The (un)learning of social functions and its significance for mental health

Aleya Flechsenhar*, Philipp Kanske, Sören Krach, Christoph Korn, Katja Bertsch

*Korrespondierende/r Autor/-in für diese Arbeit
4 Zitate (Scopus)


Social interactions are dynamic, context-dependent, and reciprocal events that influence prospective strategies and require constant practice and adaptation. This complexity of social interactions creates several research challenges. We propose a new framework encouraging future research to investigate not only individual differences in capacities relevant for social functioning and their underlying mechanisms, but also the flexibility to adapt or update one's social abilities. We suggest three key capacities relevant for social functioning: (1) social perception, (2) sharing emotions or empathizing, and (3) mentalizing. We elaborate on how adaptations in these capacities may be investigated on behavioral and neural levels. Research on these flexible adaptations of one's social behavior is needed to specify how humans actually “learn to be social”. Learning to adapt implies plasticity of the relevant brain networks involved in the underlying social processes, indicating that social abilities are malleable for different contexts. To quantify such measures, researchers need to find ways to investigate learning through dynamic changes in adaptable social paradigms and examine several factors influencing social functioning within the three aformentioned social key capacities. This framework furthers insight concerning individual differences, provides a holistic approach to social functioning, and may improve interventions for ameliorating social abilities in patients.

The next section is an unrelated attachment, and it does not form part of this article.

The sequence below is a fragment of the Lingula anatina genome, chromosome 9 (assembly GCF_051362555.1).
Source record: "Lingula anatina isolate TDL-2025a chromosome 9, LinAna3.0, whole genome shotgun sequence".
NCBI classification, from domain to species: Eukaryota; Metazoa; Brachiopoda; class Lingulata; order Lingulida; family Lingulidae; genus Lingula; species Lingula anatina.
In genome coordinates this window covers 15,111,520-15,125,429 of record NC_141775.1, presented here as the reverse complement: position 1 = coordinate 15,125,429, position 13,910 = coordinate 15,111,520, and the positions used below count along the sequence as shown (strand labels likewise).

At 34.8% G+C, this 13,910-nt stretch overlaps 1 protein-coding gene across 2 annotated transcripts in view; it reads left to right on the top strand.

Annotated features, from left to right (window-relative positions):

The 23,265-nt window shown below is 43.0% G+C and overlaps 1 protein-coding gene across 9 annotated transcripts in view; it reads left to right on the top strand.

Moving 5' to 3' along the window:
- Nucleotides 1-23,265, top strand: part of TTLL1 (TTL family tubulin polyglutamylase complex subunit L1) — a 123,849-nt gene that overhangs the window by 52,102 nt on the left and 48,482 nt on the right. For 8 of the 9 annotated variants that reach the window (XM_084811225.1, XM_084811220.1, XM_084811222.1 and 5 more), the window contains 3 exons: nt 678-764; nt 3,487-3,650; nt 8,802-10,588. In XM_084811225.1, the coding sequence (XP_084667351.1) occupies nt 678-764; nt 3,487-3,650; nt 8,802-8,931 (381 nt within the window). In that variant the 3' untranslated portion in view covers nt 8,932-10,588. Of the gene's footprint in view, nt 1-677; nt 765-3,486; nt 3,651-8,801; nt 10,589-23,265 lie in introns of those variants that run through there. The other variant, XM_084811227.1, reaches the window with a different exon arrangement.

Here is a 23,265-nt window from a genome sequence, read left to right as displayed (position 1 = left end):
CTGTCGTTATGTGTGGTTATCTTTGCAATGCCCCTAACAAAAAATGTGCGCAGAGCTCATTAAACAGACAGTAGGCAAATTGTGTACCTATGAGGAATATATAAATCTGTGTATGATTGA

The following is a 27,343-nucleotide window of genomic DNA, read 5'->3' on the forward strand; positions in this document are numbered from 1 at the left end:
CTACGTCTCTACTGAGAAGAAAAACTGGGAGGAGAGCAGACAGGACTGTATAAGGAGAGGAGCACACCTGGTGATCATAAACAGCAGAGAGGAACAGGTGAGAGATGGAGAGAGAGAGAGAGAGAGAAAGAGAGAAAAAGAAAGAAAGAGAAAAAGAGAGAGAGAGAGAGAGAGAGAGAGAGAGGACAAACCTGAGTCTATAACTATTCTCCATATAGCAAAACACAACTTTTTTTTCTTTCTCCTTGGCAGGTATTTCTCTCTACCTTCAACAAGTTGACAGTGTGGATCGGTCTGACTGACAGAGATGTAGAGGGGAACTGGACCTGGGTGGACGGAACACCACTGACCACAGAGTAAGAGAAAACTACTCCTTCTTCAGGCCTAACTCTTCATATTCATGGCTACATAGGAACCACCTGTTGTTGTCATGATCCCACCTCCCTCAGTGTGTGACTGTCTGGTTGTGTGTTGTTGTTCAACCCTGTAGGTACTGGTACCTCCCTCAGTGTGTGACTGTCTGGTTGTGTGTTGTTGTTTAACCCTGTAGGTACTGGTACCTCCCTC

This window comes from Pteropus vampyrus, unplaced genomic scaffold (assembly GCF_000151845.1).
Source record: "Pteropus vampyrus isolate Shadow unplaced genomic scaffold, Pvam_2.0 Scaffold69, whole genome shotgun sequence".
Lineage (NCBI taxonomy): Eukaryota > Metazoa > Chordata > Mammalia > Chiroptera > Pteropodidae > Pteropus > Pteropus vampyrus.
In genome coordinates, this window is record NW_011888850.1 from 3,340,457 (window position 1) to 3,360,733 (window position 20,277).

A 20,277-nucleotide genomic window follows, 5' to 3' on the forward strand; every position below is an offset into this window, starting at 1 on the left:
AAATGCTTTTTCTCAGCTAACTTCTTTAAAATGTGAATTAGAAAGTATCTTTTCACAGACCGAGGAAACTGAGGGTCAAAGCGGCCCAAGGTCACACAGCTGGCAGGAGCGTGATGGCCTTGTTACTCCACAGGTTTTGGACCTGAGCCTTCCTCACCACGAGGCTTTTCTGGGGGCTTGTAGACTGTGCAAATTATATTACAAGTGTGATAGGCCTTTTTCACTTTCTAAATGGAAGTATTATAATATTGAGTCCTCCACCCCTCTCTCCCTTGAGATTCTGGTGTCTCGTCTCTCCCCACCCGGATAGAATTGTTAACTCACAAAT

ZeitschriftClinical Psychology Review
PublikationsstatusVeröffentlicht - 12.2022

Strategische Forschungsbereiche und Zentren

  • Forschungsschwerpunkt: Gehirn, Hormone, Verhalten - Center for Brain, Behavior and Metabolism (CBBM)


  • 110-02 Biologische Psychologie und Kognitive Neurowissenschaften
  • 206-08 Kognitive und Systemische Humanneurowissenschaften